Court Remands NFL Player’s Case After Finding Retirement Board Abused Discretion, in Part by Relying on Opinion of Physician It Retained
A magistrate judge from The Northern District of California has handed a victory to a former NFL player, who had challenged the decision of the Retirement Board of the Bert Bell/Pete Rozelle NFL Player Retirement Plan (Plan), which denied him total and permanent (T&P) disability benefits under the Plan and the Employee Retirement Income Security Act of 1974.
In ruling for the plaintiff, Charles Dimry, the court found that the defendants abused their discretion in denying his disability claim and remanded the case for further proceedings.
Dimry was drafted by the Atlanta Falcons in 1988. Throughout his 12-year career with the NFL he sustained a number of injures including concussions, and other head and neck injuries. In 2000, he retired from the San Diego Chargers and shortly thereafter underwent an anterior cervical fusion at C5-C6. Other neck surgeries followed.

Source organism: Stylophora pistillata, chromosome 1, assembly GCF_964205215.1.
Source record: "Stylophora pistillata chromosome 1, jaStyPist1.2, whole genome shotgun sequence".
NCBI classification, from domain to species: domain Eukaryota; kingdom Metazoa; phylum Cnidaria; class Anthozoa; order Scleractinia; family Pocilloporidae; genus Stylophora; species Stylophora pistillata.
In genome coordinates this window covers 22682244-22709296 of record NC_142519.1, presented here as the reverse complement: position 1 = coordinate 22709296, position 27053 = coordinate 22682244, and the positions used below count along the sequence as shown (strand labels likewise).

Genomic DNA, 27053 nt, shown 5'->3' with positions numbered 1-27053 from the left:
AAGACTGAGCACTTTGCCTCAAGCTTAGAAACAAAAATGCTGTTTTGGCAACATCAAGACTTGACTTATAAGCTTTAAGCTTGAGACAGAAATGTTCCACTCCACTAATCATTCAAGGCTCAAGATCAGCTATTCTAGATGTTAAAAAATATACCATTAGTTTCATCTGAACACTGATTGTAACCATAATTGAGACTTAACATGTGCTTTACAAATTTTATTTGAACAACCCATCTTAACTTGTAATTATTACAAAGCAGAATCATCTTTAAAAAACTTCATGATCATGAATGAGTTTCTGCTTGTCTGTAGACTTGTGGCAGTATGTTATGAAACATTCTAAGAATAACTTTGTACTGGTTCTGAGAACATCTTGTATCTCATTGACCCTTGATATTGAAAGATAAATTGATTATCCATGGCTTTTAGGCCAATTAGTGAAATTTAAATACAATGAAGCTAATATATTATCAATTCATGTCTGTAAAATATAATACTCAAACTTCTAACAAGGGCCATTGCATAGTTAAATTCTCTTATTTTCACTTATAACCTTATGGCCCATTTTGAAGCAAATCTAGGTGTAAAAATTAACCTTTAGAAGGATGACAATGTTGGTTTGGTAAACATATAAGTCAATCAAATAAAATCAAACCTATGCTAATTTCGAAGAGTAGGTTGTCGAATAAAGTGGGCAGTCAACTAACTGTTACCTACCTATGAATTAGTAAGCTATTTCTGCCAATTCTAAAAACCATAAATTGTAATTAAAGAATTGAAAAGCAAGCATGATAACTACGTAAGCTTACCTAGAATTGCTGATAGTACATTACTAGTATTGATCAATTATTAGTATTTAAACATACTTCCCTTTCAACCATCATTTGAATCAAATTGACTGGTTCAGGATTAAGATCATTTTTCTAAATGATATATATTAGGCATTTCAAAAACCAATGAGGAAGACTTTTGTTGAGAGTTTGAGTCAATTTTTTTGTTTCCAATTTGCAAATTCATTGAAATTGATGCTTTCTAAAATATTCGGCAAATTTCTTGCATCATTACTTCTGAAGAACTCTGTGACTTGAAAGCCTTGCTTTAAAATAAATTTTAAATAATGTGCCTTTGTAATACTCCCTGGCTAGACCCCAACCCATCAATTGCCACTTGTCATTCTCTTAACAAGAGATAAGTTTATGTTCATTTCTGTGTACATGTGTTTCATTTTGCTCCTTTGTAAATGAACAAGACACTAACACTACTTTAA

In 2014, Mr. Dimry applied for T&P Disability benefits under the Plan. The Plan states that an individual qualifies for T&P benefits if he is “substantially prevented from or substantially unable to engage in any occupation or employment for remuneration or profit.”
Dimry claimed he was disabled based on (1) cervical spine degenerative disc disease, stenosis, osteophytes at C3-4, C4-5, twice failed fusion at C5-6, C6-7; (2) lumbar spine-degenerative disc disease at T12-L1, L1-2, L5-S1; (3) focal segmental glomerulosclerois; (4) Crohn’s Disease; and (5) knees: bilateral sprain and MCL tear of the left knee.
In February 2015, the Plan’s Disability Initial Claims Committee denied Dimry’s application finding that …
(The following was excerpted, in part, from Sports Litigation Alert)